Let’s Talk! Communicating With Your Children

Parenting can feel like being in a movie. The same day to day routine? Groundhog Day. Nap time? Mission Impossible. Trying to get through to your three year old? Rush Hour. Do you understand the words that are coming out of my mouth?

Parenting is like a movie. Nap time is Mission Impossible. Click To Tweet

It feels like we’re speaking two totally different languages. We shout, “No!” “Stop!” or “Put that down!” and they hear “Yes!” “Go!” and “Flush that down the toilet!”

Mommy Says: “I have to make a phone call so please be quiet.”
Kid Hears: Try your hardest to make it sound like a circus is marching through the house while someone is slowly killing a cat. – ScaryMommy.com

When kids do actually listen, it’s important for us to be saying the right things.

The New York Times reports that “Children whose families were on welfare heard about 600 words per hour. Working-class children heard 1,200 words per hour, and children from professional families heard 2,100 words. By age 3, a poor child would have heard 30 million fewer words in his home environment than a child from a professional family. ”

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Talking to our children has an impact on their understanding of the structure of language, how well they perform in school, and their self esteem. Studies show that developing your child’s language skills is necessary for communication and literacy, and that we tend to talk to girls more than we do boys. Besides reading to our children daily, we need to talk to them, too.

But how do we get through to them? How can we talk so kids listen? Mom and author Christina Harbridge shares how we can connect with our children at every age.

Guest Blogger Christina Harbridge

What’s the most effective way to communicate with a frustrated toddler?

One way to communicate with a frustrated toddler is to fill their basic need to feel understood in that moment. Instead of calming them down, try matching or exceeding their concern for the problem. Example? “OH NO! You do not like when the peas touch the carrots! And there they are touching on your plate. Tell me more about it honey!”  When I have deployed this strategy at a preschool, parents often say to me “That kid never calms down like that, you must be a kid whisperer.” I’m not. All I did is what I learned in a collection agency, when people are upset, calming them down rarely calms them down. By matching their concern, they more than often become less agitated.

How can you get school age kids to talk about their day?

One way to get kids to talk about their day is to ask more interesting questions. Example: “How was your day?” is not a very interested question. Yawn. Ask questions that lead kids to tell stories, but tell them stories too. “Right after I dropped you off this morning a black squirrel who looked like his name must be Spiderman because of how perfect he was eating his acorn, jumped from that tree right there to that bush right there. Amazing. I decided I was going to be Spiderman all day and make my drab boring meeting a little more interested by drawing on the dry erase board.” What kind of animal where you today and why?” Small kids LOVE stories and will tell you stories if you ask them better questions.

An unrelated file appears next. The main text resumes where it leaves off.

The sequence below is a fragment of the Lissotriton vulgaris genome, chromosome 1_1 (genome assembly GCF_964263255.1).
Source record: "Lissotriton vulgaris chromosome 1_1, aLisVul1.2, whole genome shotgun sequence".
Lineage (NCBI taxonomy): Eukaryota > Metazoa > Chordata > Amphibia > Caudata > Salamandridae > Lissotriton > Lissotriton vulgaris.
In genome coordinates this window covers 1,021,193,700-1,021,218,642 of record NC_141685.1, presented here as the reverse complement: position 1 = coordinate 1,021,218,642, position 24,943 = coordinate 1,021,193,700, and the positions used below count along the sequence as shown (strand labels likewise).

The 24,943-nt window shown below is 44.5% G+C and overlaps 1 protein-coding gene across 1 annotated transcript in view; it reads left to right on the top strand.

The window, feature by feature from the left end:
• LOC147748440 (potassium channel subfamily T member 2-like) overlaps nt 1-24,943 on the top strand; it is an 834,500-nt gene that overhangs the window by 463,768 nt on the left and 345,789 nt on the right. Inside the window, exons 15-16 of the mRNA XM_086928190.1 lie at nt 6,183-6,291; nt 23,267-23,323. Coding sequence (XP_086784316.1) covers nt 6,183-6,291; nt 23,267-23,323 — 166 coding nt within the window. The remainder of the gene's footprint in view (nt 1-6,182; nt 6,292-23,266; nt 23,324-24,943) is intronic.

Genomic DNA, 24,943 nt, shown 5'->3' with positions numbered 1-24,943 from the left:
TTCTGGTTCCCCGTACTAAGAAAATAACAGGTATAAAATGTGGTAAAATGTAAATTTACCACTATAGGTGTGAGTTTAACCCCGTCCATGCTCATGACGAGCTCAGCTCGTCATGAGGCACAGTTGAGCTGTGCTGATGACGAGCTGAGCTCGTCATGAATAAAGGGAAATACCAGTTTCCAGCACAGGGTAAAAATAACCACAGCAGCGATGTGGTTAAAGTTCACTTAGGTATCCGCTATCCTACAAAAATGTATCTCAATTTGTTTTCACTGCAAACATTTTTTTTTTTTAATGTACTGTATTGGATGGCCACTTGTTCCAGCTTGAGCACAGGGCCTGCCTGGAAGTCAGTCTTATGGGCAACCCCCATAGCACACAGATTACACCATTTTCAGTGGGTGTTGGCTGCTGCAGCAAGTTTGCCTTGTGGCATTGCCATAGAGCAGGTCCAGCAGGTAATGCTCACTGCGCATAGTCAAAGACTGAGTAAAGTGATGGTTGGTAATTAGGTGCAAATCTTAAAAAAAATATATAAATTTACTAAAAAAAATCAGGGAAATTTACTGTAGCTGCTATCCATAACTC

How can you talk to your middle school student without having to text them?

One way to get a middle school student talking is bring up topics they care about. A friend of my son was fairly monosyllabic with me likely because I was the parental unit. I listened to them talking and discovered he was really interested in old coins. I spent 20 minutes and researched some coins and discovered the story about the 1909SVDB penny. The next time he came over I brought it up at dinner. He lit up. Now, he talks about coins with me. Finding something SPECIFIC that the middle schooler cares about is one way to get them talking. Another way is to do something next to them with music on. My son likes to draw so we draw next to each other and he tells me about the lyrics of the song that is on. Conversation is a habit; thus, I do not care what we talk about, just that we talk.


Just talk! Make sure that you’re speaking with your children every day to help their vocabulary–and your relationship grow.

 Christina Harbridge is the founder and MisChief Executive Officer of Allegory, a behavior change company, a mom, and the author of Swayed: How to Communicate for Impact.
Find me here


Tiffani is the wife and mom behind MyMommyVents, co-creator of The Mommy Conference, and co-founder of the digital collective Sisterhued. Her writing and parenting tips have been seen on The Washington Post, Mommy Noire, Yahoo Parenting, and Fit Pregnancy.
Find me here

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